tr.Set(tuple.Tuple{name, "data", i}, buffer)
        i++
    }

    // Save content type to object
    tr.Set(tuple.Tuple{name, "content-type"}, []byte(contentType))

    return
})

This code will step through the file contents 10kB at a time and save the data to individual keys. A simple counter is used to index the data, ensuring that the keys end up in the correct order. The final step is calling the save function from the post endpoint: saveFile(name, contentType, reader). Start the server again and try uploading a file with cURL (or my favorite, HTTPie). Don’t forget to pass content_type as well.

Reading and returning

Now that our data is safely stored in FoundationDB it’s time to get it back. We’ll start by adding a function getFile which takes an object name and returns the file data and content type. For this we define a simple File struct wrapping the content type and data.

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type File struct {
    Data        []byte
    ContentType string
}

func getFile(name string) *File {
    return nil
}

Once again we want to interact with FoundationDB meaning we need to create a transaction. We’ll start by retrieving the content type and if it doesn’t exist we’ll assume there is no such file. To check if a key exists we can perform a nil check when retrieving its value, like this:

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file, _ := db.Transact(func(tr fdb.Transaction) (interface{}, error) {
    contentType := tr.Get(tuple.Tuple{name, "content-type"}).MustGet()
    if contentType == nil {
        return nil, nil
    }

    return &File{Data: nil, ContentType: string(contentType)}, nil
})

The actual file data is stored under the key (name, "data", index). What we want is to retrieve all the keys under (name, "data") and join them into a single byte array. This can be achieved with a prefix range where we specify a prefix tuple and then get a range to query which includes all subkeys. From this a slice of key-value pairs can be retrieved. Add the following code to the transaction:

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start, end := tuple.Tuple{name, "data"}.FDBRangeKeys()
range := fdb.KeyRange{Begin: start, End: end}
kvSlice := tr.GetRange(range, fdb.RangeOptions{}).GetSliceOrPanic()

Our next step is joining all the values retrieved into a single buffer. Go’s standard library has a Buffer data type built in to the bytes package and it’s dead simple to use:

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var b bytes.Buffer
for _, kv := range kvSlice {
    b.Write(kv.Value)
}

Put together we now have a function which can retrieve all the pieces from the database and put them back together into a file. Because the transaction returns a generic interface{} we need to cast back into a File. The resulting function should look like this:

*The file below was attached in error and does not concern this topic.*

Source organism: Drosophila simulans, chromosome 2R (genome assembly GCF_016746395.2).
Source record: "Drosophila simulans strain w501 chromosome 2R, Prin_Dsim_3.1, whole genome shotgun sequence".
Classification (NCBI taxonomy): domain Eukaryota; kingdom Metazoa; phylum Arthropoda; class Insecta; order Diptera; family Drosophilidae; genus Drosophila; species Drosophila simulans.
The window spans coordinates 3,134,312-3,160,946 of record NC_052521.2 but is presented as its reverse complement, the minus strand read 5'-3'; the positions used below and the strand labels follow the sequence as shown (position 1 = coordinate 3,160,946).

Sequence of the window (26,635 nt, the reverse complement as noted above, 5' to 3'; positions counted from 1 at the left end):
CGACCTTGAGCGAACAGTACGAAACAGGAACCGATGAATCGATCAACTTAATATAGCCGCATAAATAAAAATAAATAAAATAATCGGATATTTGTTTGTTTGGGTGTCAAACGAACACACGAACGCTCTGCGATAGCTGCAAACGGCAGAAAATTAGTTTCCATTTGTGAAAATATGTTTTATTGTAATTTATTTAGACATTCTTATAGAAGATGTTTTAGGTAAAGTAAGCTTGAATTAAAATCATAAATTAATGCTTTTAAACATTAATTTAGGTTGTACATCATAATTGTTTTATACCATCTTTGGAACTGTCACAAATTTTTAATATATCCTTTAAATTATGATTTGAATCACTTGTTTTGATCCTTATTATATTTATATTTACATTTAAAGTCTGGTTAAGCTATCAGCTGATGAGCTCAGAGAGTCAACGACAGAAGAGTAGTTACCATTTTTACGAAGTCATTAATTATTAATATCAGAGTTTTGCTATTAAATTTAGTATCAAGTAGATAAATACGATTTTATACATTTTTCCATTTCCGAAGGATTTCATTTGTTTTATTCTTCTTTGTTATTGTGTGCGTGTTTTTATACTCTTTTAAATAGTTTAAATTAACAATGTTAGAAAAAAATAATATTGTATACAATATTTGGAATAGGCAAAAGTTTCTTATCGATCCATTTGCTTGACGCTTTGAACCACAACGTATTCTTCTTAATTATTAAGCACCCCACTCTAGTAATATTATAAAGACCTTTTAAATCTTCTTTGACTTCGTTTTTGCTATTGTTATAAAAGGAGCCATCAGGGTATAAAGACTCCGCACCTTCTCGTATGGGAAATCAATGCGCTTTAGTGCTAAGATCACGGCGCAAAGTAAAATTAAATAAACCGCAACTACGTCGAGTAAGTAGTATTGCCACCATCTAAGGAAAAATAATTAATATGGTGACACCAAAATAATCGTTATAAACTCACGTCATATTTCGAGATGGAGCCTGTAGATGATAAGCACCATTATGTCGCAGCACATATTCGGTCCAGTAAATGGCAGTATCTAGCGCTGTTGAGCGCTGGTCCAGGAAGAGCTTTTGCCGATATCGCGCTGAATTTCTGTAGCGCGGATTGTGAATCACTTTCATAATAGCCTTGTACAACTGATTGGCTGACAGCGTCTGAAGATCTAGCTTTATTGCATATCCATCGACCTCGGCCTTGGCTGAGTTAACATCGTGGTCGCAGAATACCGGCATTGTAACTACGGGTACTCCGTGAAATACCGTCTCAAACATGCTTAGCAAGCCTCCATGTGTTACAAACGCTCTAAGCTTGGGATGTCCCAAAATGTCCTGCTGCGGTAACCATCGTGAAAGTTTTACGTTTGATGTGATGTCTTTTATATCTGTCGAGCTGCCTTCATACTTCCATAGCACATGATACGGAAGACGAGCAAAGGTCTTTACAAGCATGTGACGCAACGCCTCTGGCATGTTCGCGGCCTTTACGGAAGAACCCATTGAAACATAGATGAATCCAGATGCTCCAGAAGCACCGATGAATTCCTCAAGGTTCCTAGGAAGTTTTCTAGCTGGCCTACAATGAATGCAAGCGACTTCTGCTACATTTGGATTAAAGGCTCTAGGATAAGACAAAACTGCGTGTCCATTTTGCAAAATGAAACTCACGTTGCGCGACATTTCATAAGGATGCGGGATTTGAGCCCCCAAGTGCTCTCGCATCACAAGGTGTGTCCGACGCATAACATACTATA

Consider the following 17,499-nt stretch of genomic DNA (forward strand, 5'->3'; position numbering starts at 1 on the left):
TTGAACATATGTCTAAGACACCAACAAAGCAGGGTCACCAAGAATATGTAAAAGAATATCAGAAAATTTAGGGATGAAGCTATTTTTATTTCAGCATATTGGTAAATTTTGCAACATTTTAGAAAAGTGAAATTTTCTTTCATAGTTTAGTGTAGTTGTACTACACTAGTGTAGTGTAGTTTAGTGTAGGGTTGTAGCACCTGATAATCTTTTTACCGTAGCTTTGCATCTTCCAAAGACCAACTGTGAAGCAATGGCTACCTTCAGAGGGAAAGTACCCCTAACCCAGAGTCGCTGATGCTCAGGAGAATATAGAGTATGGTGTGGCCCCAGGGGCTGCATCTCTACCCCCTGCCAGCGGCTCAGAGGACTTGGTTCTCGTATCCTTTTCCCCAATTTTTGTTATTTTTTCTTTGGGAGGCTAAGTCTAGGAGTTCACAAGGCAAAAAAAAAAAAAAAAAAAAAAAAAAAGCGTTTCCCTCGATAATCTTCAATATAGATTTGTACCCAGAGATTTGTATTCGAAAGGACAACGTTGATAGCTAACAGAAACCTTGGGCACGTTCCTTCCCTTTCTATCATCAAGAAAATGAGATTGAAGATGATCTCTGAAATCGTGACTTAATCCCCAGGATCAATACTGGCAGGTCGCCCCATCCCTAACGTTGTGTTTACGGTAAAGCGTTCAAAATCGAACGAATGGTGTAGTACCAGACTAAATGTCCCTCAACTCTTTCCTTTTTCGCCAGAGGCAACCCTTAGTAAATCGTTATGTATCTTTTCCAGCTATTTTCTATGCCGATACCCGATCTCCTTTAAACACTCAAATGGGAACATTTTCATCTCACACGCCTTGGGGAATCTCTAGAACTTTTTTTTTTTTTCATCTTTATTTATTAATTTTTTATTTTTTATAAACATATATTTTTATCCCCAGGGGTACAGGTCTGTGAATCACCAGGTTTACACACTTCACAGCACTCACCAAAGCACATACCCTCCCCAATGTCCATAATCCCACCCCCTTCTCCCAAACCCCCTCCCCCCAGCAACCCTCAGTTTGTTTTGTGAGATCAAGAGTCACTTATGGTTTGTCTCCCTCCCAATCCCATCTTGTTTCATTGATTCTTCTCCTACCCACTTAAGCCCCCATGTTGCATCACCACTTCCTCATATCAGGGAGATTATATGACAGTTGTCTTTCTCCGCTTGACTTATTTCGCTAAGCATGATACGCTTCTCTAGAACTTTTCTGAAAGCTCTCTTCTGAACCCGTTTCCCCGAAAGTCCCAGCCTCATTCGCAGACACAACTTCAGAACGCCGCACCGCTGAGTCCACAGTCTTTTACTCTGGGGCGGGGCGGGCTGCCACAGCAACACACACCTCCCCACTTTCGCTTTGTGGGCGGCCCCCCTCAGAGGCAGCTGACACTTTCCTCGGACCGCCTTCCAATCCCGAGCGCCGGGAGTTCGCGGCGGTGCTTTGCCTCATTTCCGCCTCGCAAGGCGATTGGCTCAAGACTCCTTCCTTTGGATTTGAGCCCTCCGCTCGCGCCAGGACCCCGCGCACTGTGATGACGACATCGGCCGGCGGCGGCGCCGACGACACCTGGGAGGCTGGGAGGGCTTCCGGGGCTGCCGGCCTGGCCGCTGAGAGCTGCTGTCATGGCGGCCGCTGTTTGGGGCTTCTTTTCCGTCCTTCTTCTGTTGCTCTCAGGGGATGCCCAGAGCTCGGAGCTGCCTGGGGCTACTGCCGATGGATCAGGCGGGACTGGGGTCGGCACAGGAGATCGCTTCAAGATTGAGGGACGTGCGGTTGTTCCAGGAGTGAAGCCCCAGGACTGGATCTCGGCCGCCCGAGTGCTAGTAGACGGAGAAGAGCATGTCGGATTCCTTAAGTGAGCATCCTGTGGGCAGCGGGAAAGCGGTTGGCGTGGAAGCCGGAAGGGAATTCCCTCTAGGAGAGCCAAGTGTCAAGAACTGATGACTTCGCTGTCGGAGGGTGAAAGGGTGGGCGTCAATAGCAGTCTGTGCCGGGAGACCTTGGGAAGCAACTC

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func getFile(name string) *File {
  file, _ := db.Transact(func(tr fdb.Transaction) (interface{}, error) {
    contentType := tr.Get(tuple.Tuple{name, "content-type"}).MustGet()
    if contentType == nil {
      return nil, nil
    }

    // Retrieve the split data using a prefix query
    start, end := tuple.Tuple{name, "data"}.FDBRangeKeys()
    range := fdb.KeyRange{Begin: start, End: end}
    kvSlice := tr.GetRange(range, fdb.RangeOptions{}).GetSliceOrPanic()

    // Combine the retrieved file data into a buffer
    var b bytes.Buffer
    for _, kv := range kvSlice {
      b.Write(kv.Value)
    }

    return &File{Data: b.Bytes(), ContentType: string(contentType)}, nil
  })

  if file == nil {
    return nil
  }

  return file.(*File)
}

Finally we need to invoke getFile in our GET handler and return the file as a HTTP download, Gin makes this really easy to do. We’ll establish a file name for the download by splitting the file name (or “path”) by slashes and using the last part.

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router.GET("/object/*name", func(c *gin.Context) {
    name := c.Param("name")
    file := getFile(name)

    if file == nil {
        c.AbortWithStatus(404)
        return
    }

    // Split file path by slash to get file name
    splitName := strings.Split(name, "/")

    c.Header("Content-Description", "File Transfer")
    c.Header("Content-Disposition", "attachment; filename="+splitName[len(splitName)-1])
    c.Data(200, file.ContentType, file.Data)
})

That’s it! Try uploading a file using your favorite HTTP client and then visit the same path in your browser. Your file should come right back like any regular download, only this time fetched from distributed key-value store.

Final words

This is a very rudimentary implementation lacking a lot of necessary error handling and validation. It also has some serious limitations, for example FoundationDB limits transaction sizes to 10MB hence files over that size won’t be saved.

I do hope this serves as a proof of concept for the power of stateless layers coupled with FoundationDB. Stateless services are easy to write, reason about, and deploy. By leaving complex things involving persistence, scaling, and fault tolerance to stable software such as FoundationDB, building complex services becomes a cakewalk. The prospects are exciting and I can’t wait to see what the open source community will put together.

Final code available on Github.